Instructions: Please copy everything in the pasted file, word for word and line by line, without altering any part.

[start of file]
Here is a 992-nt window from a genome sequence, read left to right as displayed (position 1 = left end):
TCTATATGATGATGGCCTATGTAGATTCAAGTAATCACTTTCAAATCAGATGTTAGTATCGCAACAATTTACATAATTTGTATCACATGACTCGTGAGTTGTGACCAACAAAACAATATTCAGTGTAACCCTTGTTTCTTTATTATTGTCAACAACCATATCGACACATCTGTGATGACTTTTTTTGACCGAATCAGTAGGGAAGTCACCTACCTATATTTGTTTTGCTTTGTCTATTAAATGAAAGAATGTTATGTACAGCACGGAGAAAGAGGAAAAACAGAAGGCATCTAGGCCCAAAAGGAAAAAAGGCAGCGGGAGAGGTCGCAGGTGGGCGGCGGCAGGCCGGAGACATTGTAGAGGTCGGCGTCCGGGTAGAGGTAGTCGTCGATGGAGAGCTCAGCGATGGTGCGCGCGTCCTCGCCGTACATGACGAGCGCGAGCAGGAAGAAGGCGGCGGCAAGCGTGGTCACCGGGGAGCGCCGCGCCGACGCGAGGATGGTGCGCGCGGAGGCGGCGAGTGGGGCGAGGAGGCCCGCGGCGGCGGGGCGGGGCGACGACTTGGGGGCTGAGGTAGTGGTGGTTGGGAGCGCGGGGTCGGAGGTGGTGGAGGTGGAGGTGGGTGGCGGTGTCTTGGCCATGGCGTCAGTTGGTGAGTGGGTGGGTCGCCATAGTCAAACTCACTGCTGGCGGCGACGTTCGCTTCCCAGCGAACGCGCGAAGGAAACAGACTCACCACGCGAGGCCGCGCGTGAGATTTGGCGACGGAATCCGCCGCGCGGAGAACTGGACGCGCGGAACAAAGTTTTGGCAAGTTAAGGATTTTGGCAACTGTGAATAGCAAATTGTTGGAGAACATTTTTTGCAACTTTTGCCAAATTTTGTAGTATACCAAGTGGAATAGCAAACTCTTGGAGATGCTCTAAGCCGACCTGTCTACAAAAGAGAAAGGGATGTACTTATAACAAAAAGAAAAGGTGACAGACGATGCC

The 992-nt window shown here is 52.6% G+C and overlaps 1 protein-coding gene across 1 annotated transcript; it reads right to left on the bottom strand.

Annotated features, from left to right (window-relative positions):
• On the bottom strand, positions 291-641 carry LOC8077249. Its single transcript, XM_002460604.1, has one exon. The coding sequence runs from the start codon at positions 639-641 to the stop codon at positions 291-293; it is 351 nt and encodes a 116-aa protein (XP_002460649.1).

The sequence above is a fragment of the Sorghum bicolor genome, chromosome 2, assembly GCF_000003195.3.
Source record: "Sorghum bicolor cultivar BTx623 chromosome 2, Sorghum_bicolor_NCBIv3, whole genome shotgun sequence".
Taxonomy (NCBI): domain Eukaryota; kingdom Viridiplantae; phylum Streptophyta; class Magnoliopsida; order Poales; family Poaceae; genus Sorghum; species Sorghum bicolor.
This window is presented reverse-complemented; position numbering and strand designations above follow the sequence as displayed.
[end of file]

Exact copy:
Here is a 992-nt window from a genome sequence, read left to right as displayed (position 1 = left end):
TCTATATGATGATGGCCTATGTAGATTCAAGTAATCACTTTCAAATCAGATGTTAGTATCGCAACAATTTACATAATTTGTATCACATGACTCGTGAGTTGTGACCAACAAAACAATATTCAGTGTAACCCTTGTTTCTTTATTATTGTCAACAACCATATCGACACATCTGTGATGACTTTTTTTGACCGAATCAGTAGGGAAGTCACCTACCTATATTTGTTTTGCTTTGTCTATTAAATGAAAGAATGTTATGTACAGCACGGAGAAAGAGGAAAAACAGAAGGCATCTAGGCCCAAAAGGAAAAAAGGCAGCGGGAGAGGTCGCAGGTGGGCGGCGGCAGGCCGGAGACATTGTAGAGGTCGGCGTCCGGGTAGAGGTAGTCGTCGATGGAGAGCTCAGCGATGGTGCGCGCGTCCTCGCCGTACATGACGAGCGCGAGCAGGAAGAAGGCGGCGGCAAGCGTGGTCACCGGGGAGCGCCGCGCCGACGCGAGGATGGTGCGCGCGGAGGCGGCGAGTGGGGCGAGGAGGCCCGCGGCGGCGGGGCGGGGCGACGACTTGGGGGCTGAGGTAGTGGTGGTTGGGAGCGCGGGGTCGGAGGTGGTGGAGGTGGAGGTGGGTGGCGGTGTCTTGGCCATGGCGTCAGTTGGTGAGTGGGTGGGTCGCCATAGTCAAACTCACTGCTGGCGGCGACGTTCGCTTCCCAGCGAACGCGCGAAGGAAACAGACTCACCACGCGAGGCCGCGCGTGAGATTTGGCGACGGAATCCGCCGCGCGGAGAACTGGACGCGCGGAACAAAGTTTTGGCAAGTTAAGGATTTTGGCAACTGTGAATAGCAAATTGTTGGAGAACATTTTTTGCAACTTTTGCCAAATTTTGTAGTATACCAAGTGGAATAGCAAACTCTTGGAGATGCTCTAAGCCGACCTGTCTACAAAAGAGAAAGGGATGTACTTATAACAAAAAGAAAAGGTGACAGACGATGCC

The 992-nt window shown here is 52.6% G+C and overlaps 1 protein-coding gene across 1 annotated transcript; it reads right to left on the bottom strand.

Annotated features, from left to right (window-relative positions):
• On the bottom strand, positions 291-641 carry LOC8077249. Its single transcript, XM_002460604.1, has one exon. The coding sequence runs from the start codon at positions 639-641 to the stop codon at positions 291-293; it is 351 nt and encodes a 116-aa protein (XP_002460649.1).

The sequence above is a fragment of the Sorghum bicolor genome, chromosome 2, assembly GCF_000003195.3.
Source record: "Sorghum bicolor cultivar BTx623 chromosome 2, Sorghum_bicolor_NCBIv3, whole genome shotgun sequence".
Taxonomy (NCBI): domain Eukaryota; kingdom Viridiplantae; phylum Streptophyta; class Magnoliopsida; order Poales; family Poaceae; genus Sorghum; species Sorghum bicolor.
This window is presented reverse-complemented; position numbering and strand designations above follow the sequence as displayed.